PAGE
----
Such is the case with SEO’s recent entrance in the Marvel’s Agents of S.H.I.E.L.D. punctuation debate. A blend of my day job and comic book TV from Joss Whedon? It’s the role I was born to play. Let’s do this.
An Intro To The S.H.I.E.L.D. Debate
The debate – stemming mostly from television and entertainment writers – is as follows: Calling a major network television show Marvel’s Agents of S.H.I.E.L.D. is an affront to carpal tunnels everywhere. At first glance, those periods might not be all that intimidating, but try writing a paragraph or two that references the show frequently. I’ll admit, I’m already tired and we’ve barely begun.
Richard Lawson of The Atlantic Wire wrote a great article this week renouncing the periods in SHIELD (gasp!). From Lawson:
Marvel has taken over entertainment and there’s little we can do about it. But, in the interest of common courtesy, nay decency, can’t they cut us a small break on this heavy, clunky title? We’re still including the all-important “Marvel’s” part, aren’t we? Is that not enough? Must our weary fingers be forced to type those extra periods every single time? No.
I tend to agree, mostly because all the copy editors I know live in different states. Later in the article, though, an interesting point is raised about the SEO implications from EW’s always fantastic Darren Franich:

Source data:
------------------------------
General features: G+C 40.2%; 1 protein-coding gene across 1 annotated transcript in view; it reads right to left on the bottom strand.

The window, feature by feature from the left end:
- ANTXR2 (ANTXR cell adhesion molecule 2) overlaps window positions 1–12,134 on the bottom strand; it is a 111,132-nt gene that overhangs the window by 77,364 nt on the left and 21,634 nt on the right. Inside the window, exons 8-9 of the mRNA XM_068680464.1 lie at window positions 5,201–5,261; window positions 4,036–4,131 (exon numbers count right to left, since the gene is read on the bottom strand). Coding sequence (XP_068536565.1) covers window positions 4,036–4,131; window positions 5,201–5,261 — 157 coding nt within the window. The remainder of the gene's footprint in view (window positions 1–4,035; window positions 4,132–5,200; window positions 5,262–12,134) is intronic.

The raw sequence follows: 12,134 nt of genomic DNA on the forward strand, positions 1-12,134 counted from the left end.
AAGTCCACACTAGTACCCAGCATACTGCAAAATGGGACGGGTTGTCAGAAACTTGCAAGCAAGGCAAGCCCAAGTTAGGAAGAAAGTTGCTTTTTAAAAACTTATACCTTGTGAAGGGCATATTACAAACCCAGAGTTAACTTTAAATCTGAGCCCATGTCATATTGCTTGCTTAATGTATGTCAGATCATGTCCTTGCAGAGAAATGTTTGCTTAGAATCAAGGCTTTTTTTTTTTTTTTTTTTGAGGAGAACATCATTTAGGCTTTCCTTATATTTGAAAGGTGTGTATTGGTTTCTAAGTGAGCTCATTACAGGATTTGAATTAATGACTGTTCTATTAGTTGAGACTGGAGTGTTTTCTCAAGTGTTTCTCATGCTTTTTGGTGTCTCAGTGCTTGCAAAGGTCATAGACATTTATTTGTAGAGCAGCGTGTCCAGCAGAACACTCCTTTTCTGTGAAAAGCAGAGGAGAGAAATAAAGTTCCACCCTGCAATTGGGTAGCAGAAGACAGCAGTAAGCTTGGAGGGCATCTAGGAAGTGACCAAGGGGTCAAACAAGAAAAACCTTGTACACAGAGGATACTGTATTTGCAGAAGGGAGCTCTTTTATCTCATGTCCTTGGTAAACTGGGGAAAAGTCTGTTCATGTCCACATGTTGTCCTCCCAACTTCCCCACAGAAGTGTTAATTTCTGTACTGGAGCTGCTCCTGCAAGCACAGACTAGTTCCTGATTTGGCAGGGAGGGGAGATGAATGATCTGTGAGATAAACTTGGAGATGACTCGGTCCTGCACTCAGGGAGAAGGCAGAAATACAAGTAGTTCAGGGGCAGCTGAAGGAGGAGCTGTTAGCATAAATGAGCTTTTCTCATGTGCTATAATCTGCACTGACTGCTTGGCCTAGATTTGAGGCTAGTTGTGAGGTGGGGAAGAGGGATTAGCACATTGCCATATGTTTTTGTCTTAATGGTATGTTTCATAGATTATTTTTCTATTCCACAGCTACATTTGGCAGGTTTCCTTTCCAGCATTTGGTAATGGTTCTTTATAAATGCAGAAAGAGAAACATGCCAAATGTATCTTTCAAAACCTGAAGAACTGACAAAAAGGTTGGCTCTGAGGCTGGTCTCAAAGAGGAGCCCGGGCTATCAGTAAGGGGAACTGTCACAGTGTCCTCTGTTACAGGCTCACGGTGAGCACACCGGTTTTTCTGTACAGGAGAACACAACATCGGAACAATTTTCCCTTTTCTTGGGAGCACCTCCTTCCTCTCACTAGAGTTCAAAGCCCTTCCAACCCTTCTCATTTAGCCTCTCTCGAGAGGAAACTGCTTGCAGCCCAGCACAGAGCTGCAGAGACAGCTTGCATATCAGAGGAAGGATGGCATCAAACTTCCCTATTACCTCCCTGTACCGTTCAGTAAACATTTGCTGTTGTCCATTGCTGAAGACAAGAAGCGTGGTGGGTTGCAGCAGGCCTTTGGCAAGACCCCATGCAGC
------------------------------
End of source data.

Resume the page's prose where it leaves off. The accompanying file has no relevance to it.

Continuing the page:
Currently, we use periods, although there’s an only-for-online twist: In headlines, we go no-period for SEO purposes.
The SEO twist rears its sinister face! Let’s take a closer look.
How Does Punctuation Impact SEO?
There’s an implication in the EW policy that including periods in Marvel’s Agents of S.H.I.E.L.D. (oh lord my hands!) will damage the website’s search engine rankings.
In theory, this concern makes some sense. As Lawson illuminates in his article:
Franich speculates that ‘If the show is good/successful and people are talking about it in five months, everyone is just going to call it ‘SHIELD’ and write it ‘SHIELD’ because I can’t imagine the average civilian writing ‘S.H.I.E.L.D.’ That’s six [extra] characters in Twitter.’
Naturally, this makes sense, and we can assume that Google searches for ‘Agents of SHIELD’ (sans metacarpal breaking punctuation) will far surpass searches for ‘Agents of S.H.I.E.L.D.’ (presumably conducted only by the editors of the Chicago Manual of Style and James Lipton).
BUT – when we take a look at Google’s estimated search volume (from their Keyword Planner in Adwords), we find a different story: